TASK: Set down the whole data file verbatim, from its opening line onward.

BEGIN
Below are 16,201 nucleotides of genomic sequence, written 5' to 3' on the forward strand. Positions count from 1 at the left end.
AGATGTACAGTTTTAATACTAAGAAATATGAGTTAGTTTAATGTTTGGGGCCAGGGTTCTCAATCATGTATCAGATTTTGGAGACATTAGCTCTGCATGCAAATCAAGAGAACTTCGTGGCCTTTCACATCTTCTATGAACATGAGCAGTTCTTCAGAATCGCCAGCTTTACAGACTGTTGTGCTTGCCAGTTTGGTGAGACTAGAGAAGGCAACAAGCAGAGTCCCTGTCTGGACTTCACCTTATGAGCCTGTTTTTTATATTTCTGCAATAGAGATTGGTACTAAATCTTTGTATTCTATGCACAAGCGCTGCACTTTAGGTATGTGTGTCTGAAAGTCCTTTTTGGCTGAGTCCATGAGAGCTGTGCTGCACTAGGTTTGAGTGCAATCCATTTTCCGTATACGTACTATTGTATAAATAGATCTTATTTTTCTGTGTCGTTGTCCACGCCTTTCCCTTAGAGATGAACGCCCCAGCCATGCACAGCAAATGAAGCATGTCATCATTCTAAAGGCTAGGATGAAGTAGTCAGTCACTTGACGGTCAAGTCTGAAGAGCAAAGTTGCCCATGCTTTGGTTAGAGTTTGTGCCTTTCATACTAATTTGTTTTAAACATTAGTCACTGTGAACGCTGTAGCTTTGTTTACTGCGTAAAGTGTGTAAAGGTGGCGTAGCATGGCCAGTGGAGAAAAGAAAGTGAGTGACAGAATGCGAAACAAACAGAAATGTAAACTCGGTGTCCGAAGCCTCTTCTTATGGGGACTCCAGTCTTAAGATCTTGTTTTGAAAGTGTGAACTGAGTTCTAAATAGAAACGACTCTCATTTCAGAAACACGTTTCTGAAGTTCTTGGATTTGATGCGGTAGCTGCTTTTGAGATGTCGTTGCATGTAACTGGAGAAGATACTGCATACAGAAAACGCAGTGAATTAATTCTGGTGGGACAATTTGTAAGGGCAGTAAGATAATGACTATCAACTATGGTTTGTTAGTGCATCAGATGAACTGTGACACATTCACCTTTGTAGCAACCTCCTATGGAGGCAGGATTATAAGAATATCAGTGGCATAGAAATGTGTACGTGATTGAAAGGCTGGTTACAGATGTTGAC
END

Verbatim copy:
Below are 16,201 nucleotides of genomic sequence, written 5' to 3' on the forward strand. Positions count from 1 at the left end.
AGATGTACAGTTTTAATACTAAGAAATATGAGTTAGTTTAATGTTTGGGGCCAGGGTTCTCAATCATGTATCAGATTTTGGAGACATTAGCTCTGCATGCAAATCAAGAGAACTTCGTGGCCTTTCACATCTTCTATGAACATGAGCAGTTCTTCAGAATCGCCAGCTTTACAGACTGTTGTGCTTGCCAGTTTGGTGAGACTAGAGAAGGCAACAAGCAGAGTCCCTGTCTGGACTTCACCTTATGAGCCTGTTTTTTATATTTCTGCAATAGAGATTGGTACTAAATCTTTGTATTCTATGCACAAGCGCTGCACTTTAGGTATGTGTGTCTGAAAGTCCTTTTTGGCTGAGTCCATGAGAGCTGTGCTGCACTAGGTTTGAGTGCAATCCATTTTCCGTATACGTACTATTGTATAAATAGATCTTATTTTTCTGTGTCGTTGTCCACGCCTTTCCCTTAGAGATGAACGCCCCAGCCATGCACAGCAAATGAAGCATGTCATCATTCTAAAGGCTAGGATGAAGTAGTCAGTCACTTGACGGTCAAGTCTGAAGAGCAAAGTTGCCCATGCTTTGGTTAGAGTTTGTGCCTTTCATACTAATTTGTTTTAAACATTAGTCACTGTGAACGCTGTAGCTTTGTTTACTGCGTAAAGTGTGTAAAGGTGGCGTAGCATGGCCAGTGGAGAAAAGAAAGTGAGTGACAGAATGCGAAACAAACAGAAATGTAAACTCGGTGTCCGAAGCCTCTTCTTATGGGGACTCCAGTCTTAAGATCTTGTTTTGAAAGTGTGAACTGAGTTCTAAATAGAAACGACTCTCATTTCAGAAACACGTTTCTGAAGTTCTTGGATTTGATGCGGTAGCTGCTTTTGAGATGTCGTTGCATGTAACTGGAGAAGATACTGCATACAGAAAACGCAGTGAATTAATTCTGGTGGGACAATTTGTAAGGGCAGTAAGATAATGACTATCAACTATGGTTTGTTAGTGCATCAGATGAACTGTGACACATTCACCTTTGTAGCAACCTCCTATGGAGGCAGGATTATAAGAATATCAGTGGCATAGAAATGTGTACGTGATTGAAAGGCTGGTTACAGATGTTGAC